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PostPosted: Thu Dec 05, 2013 3:35 am 
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Joined: Fri Sep 20, 2013 1:08 am
Posts: 54
Location: Toronto
Hey guys, I purchased a generation 5 Makarov but blew out the CO2 cartridge seal, and would like to have a crack at replacing it myself. I'm not entirely sure why it happened, but basically I had noticed beforehand that the the CO2 tightening bolt had somewhat finnicky threads, and that when it got really far in it wouldn't thread in any further, even though the bolt should in theory be able to thread all the way through. Anyway, it seemed like it was able to go in far enough at least for the CO2 to puncture so I decided to not worry about it and load the CO2 anyways. Well low and behold, the CO2 cartridge for some reason just refused to puncture, and the bolt wasn't going in any further either, so I decided to back out and try to take it out to see what's up. As I loosened the bolt the cartridge suddenly started to leak CO2 very rapidly (I guess it punctured at some point?), and when I took it out I noticed the seal was blown halfway out from its seat.

Baikal was kind enough to include a spare seal (that's sarcastic considering all the goodies they used to pack with their older models :(). I was able to remove the old one, since it was already blown halfway out so I was able to pull it out easily. I notice that the seal is slightly larger in diameter than the socket it sits in so I presume I'll need to somehow press it in or shrink it (someone mentioned heating seals to shrink them)? Or do I need to remove the seat/socket/whatever it's called as well, since it does have slots for a valve removal tool...which I did try with a screwdriver and it was deadly tight.

Some pictures:
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PostPosted: Thu Dec 05, 2013 12:07 pm 
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Joined: Sat May 07, 2011 12:09 pm
Posts: 1677
Location: Waterloo, Ontario
Quote:
assteepee wrote
Hey guys, I purchased a generation 5 Makarov but blew out the CO2 cartridge seal, and would like to have a crack at replacing it myself. I'm not entirely sure why it happened, but basically I had noticed beforehand that the the CO2 tightening bolt had somewhat finnicky threads, and that when it got really far in it wouldn't thread in any further, even though the bolt should in theory be able to thread all the way through. Anyway, it seemed like it was able to go in far enough at least for the CO2 to puncture so I decided to not worry about it and load the CO2 anyways. Well low and behold, the CO2 cartridge for some reason just refused to puncture, and the bolt wasn't going in any further either, so I decided to back out and try to take it out to see what's up. As I loosened the bolt the cartridge suddenly started to leak CO2 very rapidly (I guess it punctured at some point?), and when I took it out I noticed the seal was blown halfway out from its seat.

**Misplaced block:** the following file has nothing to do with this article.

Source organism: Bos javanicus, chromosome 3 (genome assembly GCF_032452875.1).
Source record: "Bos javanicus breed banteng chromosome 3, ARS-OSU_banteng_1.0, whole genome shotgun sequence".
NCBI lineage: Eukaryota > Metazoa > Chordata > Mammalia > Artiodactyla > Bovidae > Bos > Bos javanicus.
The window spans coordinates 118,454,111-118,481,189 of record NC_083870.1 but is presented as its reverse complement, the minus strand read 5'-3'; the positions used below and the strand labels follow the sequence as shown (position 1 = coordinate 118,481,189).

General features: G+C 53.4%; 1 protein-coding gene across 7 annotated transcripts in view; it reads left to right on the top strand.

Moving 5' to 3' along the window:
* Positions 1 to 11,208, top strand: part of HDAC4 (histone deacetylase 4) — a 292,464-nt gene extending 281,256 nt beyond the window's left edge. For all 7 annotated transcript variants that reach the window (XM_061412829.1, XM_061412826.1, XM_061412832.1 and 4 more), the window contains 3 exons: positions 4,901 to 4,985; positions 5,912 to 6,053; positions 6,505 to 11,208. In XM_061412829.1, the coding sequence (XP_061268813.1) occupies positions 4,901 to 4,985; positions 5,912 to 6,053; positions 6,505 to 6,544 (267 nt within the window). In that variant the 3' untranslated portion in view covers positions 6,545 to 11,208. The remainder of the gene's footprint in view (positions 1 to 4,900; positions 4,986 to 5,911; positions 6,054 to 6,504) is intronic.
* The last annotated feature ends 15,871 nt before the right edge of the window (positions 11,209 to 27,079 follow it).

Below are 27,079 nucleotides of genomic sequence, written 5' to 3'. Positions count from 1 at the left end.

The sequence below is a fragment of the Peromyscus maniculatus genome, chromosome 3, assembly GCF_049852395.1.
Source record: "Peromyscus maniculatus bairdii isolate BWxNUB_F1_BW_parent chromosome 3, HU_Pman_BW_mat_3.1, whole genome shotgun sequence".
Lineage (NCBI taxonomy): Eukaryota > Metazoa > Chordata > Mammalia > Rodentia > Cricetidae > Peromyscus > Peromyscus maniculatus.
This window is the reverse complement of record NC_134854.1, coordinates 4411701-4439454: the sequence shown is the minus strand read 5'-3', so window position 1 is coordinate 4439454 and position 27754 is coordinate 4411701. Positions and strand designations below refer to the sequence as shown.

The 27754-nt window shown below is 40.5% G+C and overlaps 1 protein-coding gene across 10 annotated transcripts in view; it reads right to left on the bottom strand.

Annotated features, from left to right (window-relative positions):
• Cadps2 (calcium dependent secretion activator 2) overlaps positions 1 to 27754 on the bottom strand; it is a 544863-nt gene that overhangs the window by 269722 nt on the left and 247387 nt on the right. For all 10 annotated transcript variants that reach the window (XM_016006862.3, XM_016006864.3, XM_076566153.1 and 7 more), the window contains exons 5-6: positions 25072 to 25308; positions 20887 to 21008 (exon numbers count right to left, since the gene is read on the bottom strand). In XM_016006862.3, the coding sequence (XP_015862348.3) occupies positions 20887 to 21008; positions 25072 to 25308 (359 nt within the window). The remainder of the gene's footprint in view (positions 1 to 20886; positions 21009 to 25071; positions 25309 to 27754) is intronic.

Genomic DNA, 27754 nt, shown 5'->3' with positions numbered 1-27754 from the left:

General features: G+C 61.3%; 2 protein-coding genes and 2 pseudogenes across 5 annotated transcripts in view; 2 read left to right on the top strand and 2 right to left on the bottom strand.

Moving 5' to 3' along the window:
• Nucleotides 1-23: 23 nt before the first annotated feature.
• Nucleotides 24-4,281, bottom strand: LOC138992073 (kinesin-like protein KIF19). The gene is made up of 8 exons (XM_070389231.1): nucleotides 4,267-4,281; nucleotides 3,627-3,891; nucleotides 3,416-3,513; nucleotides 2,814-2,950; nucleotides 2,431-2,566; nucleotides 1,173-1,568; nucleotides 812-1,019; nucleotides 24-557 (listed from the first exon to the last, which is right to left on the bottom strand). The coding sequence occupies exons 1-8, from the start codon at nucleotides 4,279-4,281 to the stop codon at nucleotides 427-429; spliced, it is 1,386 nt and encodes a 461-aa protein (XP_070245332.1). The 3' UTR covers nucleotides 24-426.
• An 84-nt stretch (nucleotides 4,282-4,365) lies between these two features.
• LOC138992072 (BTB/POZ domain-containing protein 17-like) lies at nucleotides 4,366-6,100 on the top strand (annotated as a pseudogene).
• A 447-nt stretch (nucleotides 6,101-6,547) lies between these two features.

Baikal was kind enough to include a spare seal (that's sarcastic considering all the goodies they used to pack with their older models :(). I was able to remove the old one, since it was already blown halfway out so I was able to pull it out easily. I notice that the seal is slightly larger in diameter than the socket it sits in so I presume I'll need to somehow press it in or shrink it (someone mentioned heating seals to shrink them)? Or do I need to remove the seat/socket/whatever it's called as well, since it does have slots for a valve removal tool...which I did try with a screwdriver and it was deadly tight.


First of all, unfortunately the piercing bolt you show in slide 2 will never be flushed with the bottom of the magazine. It’s a simple design fault because it is too thick. The bolt on my magazine goes properly inside but still protrudes slightly i.e. is not flushed with the bottom of the mag after piercing the CO2 cartridge. In your case the thread might be slightly damaged (?) so the bolt doesn’t go far enough. So be careful.
Now regarding the seal. I had exactly the same situation. When I was removing the CO2 cartridge after shooting the cartridge tip was embedded in the seal to the extent that it pulled the seal out of the seat. However, the seal was not damaged so I could put it back into the socket by just pressing with a piece of dull soft wood e.g. wooden pencil (you can even use a Q-tip). The seals are quite strong which is good. However, you must be very careful when tightening the bolt for piercing the CO2 cartridge. Do it slowly in the beginning and then when you hear the first hiss rapidly make a half turn to seal escaping gas. This is not so easy because you need a large screwdriver for turning the bolt. Also, I noticed that the bolt is made of quite soft steel and the material around the slot where the screwdriver is inserted easily deforms plastically. The manufacturer should have made the bolt harder by appropriate heat treatment. Also, it would be much better if the bolt was operated using an Allen key (hex key). I have two other MP 654K model 2008 and 2009 that have piercing bolts with a small loop-type handle on them so I’ll mount one of them into the Generation 5 MP 654K and see whether it works better for CO2 piercing.
By the way, I reviewed the Generation 5 MP 654K in the Equipment Reviews section of this forum.


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PostPosted: Fri Dec 06, 2013 10:15 pm 
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Joined: Fri Sep 20, 2013 1:08 am
Posts: 54
Location: Toronto
rav wrote: